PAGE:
shale - teaching hand specimen of tan diatomaceous shale from the Monterey Formation, Ventura County, California.
This Miocene shale is from the Monterey Formation in Ventura County, California. These specimens are fairly soft and light weight, being composed of fine grained sediments and diatoms, plankton that forms a siliceous exoskeleton. Some specimens show evidence of turbidity flow, splitting on a surface that appears hashed.
Diatoms contain a droplet of oil when living. When they die and rain to the deep sea floor and are buried, the oil eventually becomes petroleum or natural gas and the siliceous skeletons become diatomaceous earth.
The Monterey shale contains a considerable amount of petroleum, and much of California's oil production comes from the Monterey.
This shale was collected in Balcom Canyon which roughly separates South Mountain from Oak Ridge in Ventura County, California. Oak Ridge is the surface expression of an anticline. In the South Mountain Oil Field, petroleum is produced from the Oligocene Sespe and Pliocene Pico Formation. Oil in the Pico likely migrated upward from the underlying Monterey, a rich petroleum source rock, thanks to the diatoms.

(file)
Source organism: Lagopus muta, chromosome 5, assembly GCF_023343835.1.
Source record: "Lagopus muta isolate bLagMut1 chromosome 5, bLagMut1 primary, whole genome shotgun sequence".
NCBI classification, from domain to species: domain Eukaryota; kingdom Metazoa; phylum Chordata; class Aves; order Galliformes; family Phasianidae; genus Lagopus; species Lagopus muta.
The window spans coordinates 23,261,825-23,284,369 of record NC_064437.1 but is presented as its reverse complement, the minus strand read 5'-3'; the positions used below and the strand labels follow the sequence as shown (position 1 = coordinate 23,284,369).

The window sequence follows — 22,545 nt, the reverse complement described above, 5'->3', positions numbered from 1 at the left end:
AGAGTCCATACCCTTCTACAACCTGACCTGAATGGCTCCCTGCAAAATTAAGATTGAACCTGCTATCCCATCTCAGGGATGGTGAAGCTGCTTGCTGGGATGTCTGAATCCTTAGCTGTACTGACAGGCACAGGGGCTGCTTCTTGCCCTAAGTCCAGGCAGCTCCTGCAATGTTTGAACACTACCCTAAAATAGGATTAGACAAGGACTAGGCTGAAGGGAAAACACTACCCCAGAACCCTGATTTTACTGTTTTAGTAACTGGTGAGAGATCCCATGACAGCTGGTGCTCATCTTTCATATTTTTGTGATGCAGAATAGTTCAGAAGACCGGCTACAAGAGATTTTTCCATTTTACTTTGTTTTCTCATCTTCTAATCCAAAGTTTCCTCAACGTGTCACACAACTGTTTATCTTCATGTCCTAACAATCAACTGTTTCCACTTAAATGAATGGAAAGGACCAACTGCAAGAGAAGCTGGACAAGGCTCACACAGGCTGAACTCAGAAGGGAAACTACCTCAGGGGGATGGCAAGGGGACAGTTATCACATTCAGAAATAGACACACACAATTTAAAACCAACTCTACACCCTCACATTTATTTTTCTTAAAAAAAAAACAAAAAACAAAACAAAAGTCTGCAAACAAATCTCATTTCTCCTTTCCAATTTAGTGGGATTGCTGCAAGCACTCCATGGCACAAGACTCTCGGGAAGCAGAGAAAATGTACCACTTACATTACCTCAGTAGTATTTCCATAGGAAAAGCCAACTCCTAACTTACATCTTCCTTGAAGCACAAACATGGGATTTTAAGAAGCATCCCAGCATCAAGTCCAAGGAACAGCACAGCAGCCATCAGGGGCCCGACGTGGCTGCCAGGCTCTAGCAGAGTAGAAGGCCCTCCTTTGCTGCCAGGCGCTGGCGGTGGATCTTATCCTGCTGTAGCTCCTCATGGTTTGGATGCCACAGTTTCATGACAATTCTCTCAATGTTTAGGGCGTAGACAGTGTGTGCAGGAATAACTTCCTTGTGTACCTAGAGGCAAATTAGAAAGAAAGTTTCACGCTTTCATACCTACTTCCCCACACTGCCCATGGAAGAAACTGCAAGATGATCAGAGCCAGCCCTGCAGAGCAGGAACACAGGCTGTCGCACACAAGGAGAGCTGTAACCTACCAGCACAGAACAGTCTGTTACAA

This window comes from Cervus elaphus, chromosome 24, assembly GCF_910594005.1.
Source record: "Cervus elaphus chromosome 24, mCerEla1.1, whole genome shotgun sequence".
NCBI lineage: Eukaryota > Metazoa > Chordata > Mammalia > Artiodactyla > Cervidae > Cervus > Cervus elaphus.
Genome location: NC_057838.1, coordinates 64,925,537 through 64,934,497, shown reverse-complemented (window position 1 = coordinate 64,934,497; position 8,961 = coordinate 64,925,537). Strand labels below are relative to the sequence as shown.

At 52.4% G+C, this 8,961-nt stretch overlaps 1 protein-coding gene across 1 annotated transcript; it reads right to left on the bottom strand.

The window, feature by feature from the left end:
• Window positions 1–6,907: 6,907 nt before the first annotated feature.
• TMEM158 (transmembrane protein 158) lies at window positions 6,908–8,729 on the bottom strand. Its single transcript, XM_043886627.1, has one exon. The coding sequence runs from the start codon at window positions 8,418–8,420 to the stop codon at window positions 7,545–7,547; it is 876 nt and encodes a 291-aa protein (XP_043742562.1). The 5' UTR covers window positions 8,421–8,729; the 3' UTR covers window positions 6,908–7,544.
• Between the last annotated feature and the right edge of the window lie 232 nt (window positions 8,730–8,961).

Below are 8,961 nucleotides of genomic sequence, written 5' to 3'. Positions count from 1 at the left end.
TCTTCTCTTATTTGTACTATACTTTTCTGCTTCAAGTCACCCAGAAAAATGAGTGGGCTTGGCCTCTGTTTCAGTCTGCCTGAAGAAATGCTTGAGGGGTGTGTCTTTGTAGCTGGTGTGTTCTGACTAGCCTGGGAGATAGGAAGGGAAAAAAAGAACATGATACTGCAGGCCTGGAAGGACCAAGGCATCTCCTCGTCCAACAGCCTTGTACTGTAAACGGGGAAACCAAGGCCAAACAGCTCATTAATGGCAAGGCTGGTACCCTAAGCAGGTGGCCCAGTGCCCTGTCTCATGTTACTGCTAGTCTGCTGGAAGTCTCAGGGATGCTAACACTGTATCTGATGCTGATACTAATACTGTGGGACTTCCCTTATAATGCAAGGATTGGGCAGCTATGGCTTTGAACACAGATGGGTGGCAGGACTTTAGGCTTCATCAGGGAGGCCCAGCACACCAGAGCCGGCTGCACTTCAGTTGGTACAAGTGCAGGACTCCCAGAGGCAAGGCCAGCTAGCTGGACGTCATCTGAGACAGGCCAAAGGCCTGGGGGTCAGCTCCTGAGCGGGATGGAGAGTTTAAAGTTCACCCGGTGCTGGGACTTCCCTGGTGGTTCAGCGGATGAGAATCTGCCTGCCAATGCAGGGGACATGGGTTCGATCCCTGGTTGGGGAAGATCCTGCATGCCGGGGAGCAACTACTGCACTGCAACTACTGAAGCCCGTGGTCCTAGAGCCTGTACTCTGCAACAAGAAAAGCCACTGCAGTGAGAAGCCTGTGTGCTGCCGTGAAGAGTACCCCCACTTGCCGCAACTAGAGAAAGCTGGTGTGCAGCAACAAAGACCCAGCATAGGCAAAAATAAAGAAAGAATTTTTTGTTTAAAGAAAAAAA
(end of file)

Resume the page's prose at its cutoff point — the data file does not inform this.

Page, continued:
Students should know the basic sedimentary rocks in order of increasing grain size, from mudstone and shale, siltstone, sandstone to conglomerate and coquina. Shales differ from mudstones in that they are more compressed, form flat plates, and are less likely to disappear in a poof of dust when dropped by a student. This shale is soft and will suffer somewhat from student examinations.
Some shales closely resemble slate, metamorphosed from shale. To distinguish a shale from a slate, the field test is to lick it. The shale will smell muddy. The slate won't. In this case, there is no confusing this shale with a slate.
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